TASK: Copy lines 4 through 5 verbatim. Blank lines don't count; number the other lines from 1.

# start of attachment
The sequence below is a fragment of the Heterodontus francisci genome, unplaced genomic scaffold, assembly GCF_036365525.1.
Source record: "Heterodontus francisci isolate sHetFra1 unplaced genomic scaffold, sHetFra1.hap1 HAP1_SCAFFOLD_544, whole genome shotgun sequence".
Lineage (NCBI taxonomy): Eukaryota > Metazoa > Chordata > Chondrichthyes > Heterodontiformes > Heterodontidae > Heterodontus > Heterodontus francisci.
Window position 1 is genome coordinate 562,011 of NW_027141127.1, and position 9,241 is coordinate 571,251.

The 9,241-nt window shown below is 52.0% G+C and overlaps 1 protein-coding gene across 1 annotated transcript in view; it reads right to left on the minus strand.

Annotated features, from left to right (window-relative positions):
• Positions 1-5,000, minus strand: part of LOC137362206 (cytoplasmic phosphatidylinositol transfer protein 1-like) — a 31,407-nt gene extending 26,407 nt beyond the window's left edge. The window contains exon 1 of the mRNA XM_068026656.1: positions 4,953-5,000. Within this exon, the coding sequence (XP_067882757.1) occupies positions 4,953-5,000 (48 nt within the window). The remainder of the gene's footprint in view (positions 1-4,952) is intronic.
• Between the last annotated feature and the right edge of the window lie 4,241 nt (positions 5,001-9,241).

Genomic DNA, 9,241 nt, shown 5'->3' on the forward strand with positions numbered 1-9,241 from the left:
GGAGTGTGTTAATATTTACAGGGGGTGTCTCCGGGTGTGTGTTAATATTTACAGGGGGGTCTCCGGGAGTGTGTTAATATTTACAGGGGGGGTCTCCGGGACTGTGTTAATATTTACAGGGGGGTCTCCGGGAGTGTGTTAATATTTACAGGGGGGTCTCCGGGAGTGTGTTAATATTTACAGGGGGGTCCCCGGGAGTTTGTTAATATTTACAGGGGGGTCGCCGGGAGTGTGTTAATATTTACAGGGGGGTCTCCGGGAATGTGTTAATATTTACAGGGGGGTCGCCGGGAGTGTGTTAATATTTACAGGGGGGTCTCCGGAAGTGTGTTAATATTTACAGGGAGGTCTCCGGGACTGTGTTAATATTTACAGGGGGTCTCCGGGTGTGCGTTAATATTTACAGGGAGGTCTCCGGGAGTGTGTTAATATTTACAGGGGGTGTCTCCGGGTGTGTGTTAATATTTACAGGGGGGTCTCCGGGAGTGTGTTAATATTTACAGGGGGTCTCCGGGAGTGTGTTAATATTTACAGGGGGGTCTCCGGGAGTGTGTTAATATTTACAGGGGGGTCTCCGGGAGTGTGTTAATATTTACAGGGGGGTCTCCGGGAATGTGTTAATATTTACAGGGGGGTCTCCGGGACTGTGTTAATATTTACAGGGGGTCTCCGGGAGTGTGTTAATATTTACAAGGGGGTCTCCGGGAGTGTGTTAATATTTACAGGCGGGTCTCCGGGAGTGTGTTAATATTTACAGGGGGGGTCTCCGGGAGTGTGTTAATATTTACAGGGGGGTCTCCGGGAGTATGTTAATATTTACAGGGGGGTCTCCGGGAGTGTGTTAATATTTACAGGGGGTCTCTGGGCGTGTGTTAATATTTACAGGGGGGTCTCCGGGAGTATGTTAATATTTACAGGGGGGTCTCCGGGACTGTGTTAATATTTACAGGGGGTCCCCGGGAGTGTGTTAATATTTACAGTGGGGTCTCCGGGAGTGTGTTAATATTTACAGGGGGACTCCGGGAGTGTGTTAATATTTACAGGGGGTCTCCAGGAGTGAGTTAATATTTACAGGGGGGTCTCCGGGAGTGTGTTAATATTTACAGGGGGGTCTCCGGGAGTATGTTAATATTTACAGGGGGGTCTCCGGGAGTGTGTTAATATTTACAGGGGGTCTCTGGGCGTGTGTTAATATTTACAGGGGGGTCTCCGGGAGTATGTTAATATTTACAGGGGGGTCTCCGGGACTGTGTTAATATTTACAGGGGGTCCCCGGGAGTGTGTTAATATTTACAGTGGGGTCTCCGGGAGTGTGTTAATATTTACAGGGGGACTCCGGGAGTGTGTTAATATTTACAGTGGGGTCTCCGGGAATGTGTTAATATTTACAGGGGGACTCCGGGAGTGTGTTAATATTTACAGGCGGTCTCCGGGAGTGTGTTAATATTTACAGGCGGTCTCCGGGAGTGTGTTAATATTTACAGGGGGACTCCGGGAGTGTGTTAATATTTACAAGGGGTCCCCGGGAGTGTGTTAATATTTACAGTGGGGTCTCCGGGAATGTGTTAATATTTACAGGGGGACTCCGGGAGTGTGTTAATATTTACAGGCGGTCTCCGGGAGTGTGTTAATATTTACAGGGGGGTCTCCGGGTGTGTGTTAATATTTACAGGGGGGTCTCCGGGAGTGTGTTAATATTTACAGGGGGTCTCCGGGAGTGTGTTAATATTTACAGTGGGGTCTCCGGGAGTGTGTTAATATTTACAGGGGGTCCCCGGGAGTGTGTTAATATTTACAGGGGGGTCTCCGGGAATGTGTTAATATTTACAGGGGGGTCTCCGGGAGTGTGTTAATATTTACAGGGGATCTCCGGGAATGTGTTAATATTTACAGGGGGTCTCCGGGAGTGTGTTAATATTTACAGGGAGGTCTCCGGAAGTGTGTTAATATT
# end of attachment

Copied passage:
Window position 1 is genome coordinate 562,011 of NW_027141127.1, and position 9,241 is coordinate 571,251.

The 9,241-nt window shown below is 52.0% G+C and overlaps 1 protein-coding gene across 1 annotated transcript in view; it reads right to left on the minus strand.